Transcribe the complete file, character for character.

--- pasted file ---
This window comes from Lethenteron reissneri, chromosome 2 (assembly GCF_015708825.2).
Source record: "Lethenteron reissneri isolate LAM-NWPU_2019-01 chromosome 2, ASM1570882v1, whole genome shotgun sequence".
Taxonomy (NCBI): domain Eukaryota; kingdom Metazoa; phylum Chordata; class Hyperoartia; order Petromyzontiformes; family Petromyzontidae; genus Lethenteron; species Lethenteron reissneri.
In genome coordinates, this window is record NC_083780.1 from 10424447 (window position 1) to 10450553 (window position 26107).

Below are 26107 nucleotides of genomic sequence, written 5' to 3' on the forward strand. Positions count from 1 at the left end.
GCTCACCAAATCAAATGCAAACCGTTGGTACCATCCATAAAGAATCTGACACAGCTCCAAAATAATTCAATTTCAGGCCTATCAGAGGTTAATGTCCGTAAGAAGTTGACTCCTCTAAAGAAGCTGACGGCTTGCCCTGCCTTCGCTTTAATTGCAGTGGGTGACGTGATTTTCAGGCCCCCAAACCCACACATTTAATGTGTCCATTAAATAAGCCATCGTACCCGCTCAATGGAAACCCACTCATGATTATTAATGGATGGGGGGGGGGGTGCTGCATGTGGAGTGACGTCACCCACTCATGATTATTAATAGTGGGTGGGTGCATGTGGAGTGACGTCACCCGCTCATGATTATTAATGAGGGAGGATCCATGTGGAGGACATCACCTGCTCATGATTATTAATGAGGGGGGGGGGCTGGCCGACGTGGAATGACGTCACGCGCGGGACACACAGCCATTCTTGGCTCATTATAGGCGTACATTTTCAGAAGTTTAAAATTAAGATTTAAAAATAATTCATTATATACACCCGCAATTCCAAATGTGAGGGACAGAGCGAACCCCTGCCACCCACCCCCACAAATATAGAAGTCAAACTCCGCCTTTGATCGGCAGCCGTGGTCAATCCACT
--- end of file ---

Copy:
This window comes from Lethenteron reissneri, chromosome 2 (assembly GCF_015708825.2).
Source record: "Lethenteron reissneri isolate LAM-NWPU_2019-01 chromosome 2, ASM1570882v1, whole genome shotgun sequence".
Taxonomy (NCBI): domain Eukaryota; kingdom Metazoa; phylum Chordata; class Hyperoartia; order Petromyzontiformes; family Petromyzontidae; genus Lethenteron; species Lethenteron reissneri.
In genome coordinates, this window is record NC_083780.1 from 10424447 (window position 1) to 10450553 (window position 26107).

Below are 26107 nucleotides of genomic sequence, written 5' to 3' on the forward strand. Positions count from 1 at the left end.
GCTCACCAAATCAAATGCAAACCGTTGGTACCATCCATAAAGAATCTGACACAGCTCCAAAATAATTCAATTTCAGGCCTATCAGAGGTTAATGTCCGTAAGAAGTTGACTCCTCTAAAGAAGCTGACGGCTTGCCCTGCCTTCGCTTTAATTGCAGTGGGTGACGTGATTTTCAGGCCCCCAAACCCACACATTTAATGTGTCCATTAAATAAGCCATCGTACCCGCTCAATGGAAACCCACTCATGATTATTAATGGATGGGGGGGGGGGTGCTGCATGTGGAGTGACGTCACCCACTCATGATTATTAATAGTGGGTGGGTGCATGTGGAGTGACGTCACCCGCTCATGATTATTAATGAGGGAGGATCCATGTGGAGGACATCACCTGCTCATGATTATTAATGAGGGGGGGGGGCTGGCCGACGTGGAATGACGTCACGCGCGGGACACACAGCCATTCTTGGCTCATTATAGGCGTACATTTTCAGAAGTTTAAAATTAAGATTTAAAAATAATTCATTATATACACCCGCAATTCCAAATGTGAGGGACAGAGCGAACCCCTGCCACCCACCCCCACAAATATAGAAGTCAAACTCCGCCTTTGATCGGCAGCCGTGGTCAATCCACT